eurochick Sun 19-Feb-17 17:47:38

Yabu. People like you are why I've just paid 200 quid to Chipsaway. If your child isn't able to be careful then you need to supervise them so other people's property isn't damaged.

hoddtastic Sun 19-Feb-17 17:47:48

does he have autism or poor auditory issues? YWBBU if you said your child had ASD issues when he doesn't (if that's the case) - it's unclear.

it was better by luck than your judgement that the car wasn't damaged- i wouldn't have got my kid out of the car but equally, my kid wouldn't be swinging doors open wide enough (unsupervised) to potentially damage other peoples property.

CatchTheRainbow Sun 19-Feb-17 17:48:55

Did you at least apologise?

bumsexatthebingo Sun 19-Feb-17 17:50:10

I don't have any issue with that comment TwistedReach. He may not do it again if he had been made to apologise but it's no guarantee. He may not do it again now his mum has spoken to him about it - but he might. Ultimately it is the parents responsibility to make sure young kids aren't whacking other drivers doors with theirs regardless of sn. I don't know a 6yo that would be consistently careful doing this so the sn aren't really relevant here tbh.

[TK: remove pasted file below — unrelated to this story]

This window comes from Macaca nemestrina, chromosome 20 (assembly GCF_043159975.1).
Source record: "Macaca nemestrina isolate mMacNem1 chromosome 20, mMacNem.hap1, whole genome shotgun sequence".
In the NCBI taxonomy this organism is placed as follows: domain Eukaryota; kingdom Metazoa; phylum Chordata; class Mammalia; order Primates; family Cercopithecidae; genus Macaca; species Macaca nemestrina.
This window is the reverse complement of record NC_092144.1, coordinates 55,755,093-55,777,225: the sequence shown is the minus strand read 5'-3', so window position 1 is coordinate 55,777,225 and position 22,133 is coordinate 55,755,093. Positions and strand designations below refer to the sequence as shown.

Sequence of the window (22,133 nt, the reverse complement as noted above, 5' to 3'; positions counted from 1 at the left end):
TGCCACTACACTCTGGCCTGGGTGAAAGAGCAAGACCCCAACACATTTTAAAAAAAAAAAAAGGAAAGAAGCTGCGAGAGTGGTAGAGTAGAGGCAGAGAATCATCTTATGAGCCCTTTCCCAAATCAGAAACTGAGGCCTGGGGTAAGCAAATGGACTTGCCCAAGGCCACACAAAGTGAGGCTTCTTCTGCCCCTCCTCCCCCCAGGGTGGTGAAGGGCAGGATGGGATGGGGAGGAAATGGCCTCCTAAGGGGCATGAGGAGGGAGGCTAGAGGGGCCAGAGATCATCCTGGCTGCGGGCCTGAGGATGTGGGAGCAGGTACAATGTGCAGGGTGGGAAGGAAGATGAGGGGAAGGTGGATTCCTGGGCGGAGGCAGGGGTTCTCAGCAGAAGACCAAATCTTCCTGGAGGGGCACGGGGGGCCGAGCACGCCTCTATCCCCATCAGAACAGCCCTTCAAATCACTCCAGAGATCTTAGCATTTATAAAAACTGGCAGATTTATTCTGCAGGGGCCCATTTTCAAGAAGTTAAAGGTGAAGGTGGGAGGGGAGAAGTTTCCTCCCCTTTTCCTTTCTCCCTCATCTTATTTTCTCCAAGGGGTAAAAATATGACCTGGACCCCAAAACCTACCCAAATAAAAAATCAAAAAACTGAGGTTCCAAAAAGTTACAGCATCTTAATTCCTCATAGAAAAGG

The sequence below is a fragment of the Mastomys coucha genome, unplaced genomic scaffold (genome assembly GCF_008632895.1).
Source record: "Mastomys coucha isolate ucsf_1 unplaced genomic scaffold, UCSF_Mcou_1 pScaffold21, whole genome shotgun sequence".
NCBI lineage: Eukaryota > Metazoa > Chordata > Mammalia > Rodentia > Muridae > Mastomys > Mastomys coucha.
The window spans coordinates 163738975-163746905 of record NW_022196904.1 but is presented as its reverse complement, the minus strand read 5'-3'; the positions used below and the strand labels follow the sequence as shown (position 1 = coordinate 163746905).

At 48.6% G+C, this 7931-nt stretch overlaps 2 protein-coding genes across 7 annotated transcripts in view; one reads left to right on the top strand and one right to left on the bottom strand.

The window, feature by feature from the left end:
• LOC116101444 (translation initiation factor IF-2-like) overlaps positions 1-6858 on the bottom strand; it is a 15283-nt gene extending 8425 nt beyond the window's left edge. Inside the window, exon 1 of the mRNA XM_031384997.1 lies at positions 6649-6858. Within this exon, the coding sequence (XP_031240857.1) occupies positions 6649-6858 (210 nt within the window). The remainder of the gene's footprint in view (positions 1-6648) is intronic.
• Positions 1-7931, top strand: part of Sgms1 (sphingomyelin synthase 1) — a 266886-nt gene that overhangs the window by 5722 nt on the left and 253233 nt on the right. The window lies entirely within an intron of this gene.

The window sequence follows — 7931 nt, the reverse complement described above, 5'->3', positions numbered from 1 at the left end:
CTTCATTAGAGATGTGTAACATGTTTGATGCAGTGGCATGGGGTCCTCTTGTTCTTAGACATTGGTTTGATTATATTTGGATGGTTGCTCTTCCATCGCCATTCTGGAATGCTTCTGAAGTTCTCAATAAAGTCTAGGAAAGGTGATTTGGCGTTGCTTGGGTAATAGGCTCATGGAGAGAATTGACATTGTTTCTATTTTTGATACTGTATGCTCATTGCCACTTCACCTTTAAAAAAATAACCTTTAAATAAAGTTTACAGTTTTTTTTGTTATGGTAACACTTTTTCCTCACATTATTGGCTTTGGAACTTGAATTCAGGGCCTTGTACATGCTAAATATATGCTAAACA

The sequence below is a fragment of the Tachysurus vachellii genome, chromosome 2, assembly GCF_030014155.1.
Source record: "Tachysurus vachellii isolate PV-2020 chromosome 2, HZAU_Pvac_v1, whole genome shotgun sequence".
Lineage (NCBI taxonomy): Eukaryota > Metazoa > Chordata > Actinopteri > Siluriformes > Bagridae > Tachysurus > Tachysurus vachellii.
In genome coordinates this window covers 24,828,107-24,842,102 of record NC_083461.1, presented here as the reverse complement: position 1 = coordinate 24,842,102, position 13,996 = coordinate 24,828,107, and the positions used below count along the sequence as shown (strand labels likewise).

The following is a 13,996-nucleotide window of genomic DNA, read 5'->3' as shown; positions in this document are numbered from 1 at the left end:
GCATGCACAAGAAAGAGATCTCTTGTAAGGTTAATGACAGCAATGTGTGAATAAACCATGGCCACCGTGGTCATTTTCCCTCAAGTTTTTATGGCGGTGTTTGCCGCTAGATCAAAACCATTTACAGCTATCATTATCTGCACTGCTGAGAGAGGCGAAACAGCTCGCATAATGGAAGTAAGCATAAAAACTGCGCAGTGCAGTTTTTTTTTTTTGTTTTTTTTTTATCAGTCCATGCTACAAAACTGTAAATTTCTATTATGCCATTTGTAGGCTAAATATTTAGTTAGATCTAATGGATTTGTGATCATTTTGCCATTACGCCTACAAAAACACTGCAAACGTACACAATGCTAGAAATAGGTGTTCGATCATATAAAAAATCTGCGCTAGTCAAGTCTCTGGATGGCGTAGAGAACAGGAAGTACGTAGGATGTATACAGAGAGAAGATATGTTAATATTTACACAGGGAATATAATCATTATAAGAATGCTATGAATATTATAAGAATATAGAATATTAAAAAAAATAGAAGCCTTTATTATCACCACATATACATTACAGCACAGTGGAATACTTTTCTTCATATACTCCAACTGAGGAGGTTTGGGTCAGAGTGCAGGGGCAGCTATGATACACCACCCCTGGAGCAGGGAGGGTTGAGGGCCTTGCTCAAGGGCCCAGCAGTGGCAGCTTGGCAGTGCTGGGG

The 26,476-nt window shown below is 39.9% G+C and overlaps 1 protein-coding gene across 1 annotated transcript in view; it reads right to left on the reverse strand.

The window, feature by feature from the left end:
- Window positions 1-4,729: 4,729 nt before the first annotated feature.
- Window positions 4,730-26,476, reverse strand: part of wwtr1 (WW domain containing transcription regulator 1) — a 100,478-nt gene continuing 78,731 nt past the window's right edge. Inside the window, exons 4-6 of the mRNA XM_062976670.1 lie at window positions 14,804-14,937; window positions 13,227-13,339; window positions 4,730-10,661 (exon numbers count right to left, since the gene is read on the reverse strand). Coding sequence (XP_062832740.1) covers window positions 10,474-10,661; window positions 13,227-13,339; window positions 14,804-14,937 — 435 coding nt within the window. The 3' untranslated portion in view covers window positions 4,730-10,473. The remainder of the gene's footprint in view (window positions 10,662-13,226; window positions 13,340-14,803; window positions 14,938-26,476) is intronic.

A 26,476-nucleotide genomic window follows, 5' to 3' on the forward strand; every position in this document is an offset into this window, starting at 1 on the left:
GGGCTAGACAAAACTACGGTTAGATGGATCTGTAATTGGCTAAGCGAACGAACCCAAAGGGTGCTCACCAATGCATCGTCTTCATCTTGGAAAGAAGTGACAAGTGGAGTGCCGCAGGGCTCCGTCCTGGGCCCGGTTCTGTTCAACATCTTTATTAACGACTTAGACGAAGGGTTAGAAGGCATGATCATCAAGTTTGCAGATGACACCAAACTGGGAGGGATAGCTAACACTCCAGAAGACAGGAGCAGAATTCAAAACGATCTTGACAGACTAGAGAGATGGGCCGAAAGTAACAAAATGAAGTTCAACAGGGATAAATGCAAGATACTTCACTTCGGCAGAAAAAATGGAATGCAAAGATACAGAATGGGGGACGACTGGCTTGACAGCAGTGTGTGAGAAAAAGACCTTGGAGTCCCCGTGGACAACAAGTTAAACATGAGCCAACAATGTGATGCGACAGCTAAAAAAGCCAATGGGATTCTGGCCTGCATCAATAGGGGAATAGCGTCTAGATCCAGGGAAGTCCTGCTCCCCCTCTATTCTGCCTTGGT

Costacoffeeplease Sun 19-Feb-17 17:50:11

As above - don't unlock the car doors until you're at the car.

BadKnee Sun 19-Feb-17 17:50:27

Agree you should have supervised. A child running ahead and opening the door is likely to bang it. You know he has a form of autism and used that as a reason for his behaviour but didn't think to factor that in when opening the doors.

I would never have let my kids open the doors on their own at six in a crowded car park - it is obvious what is likely to happen. You were lucky that the car wasn't damaged.

RandomMess Sun 19-Feb-17 17:51:43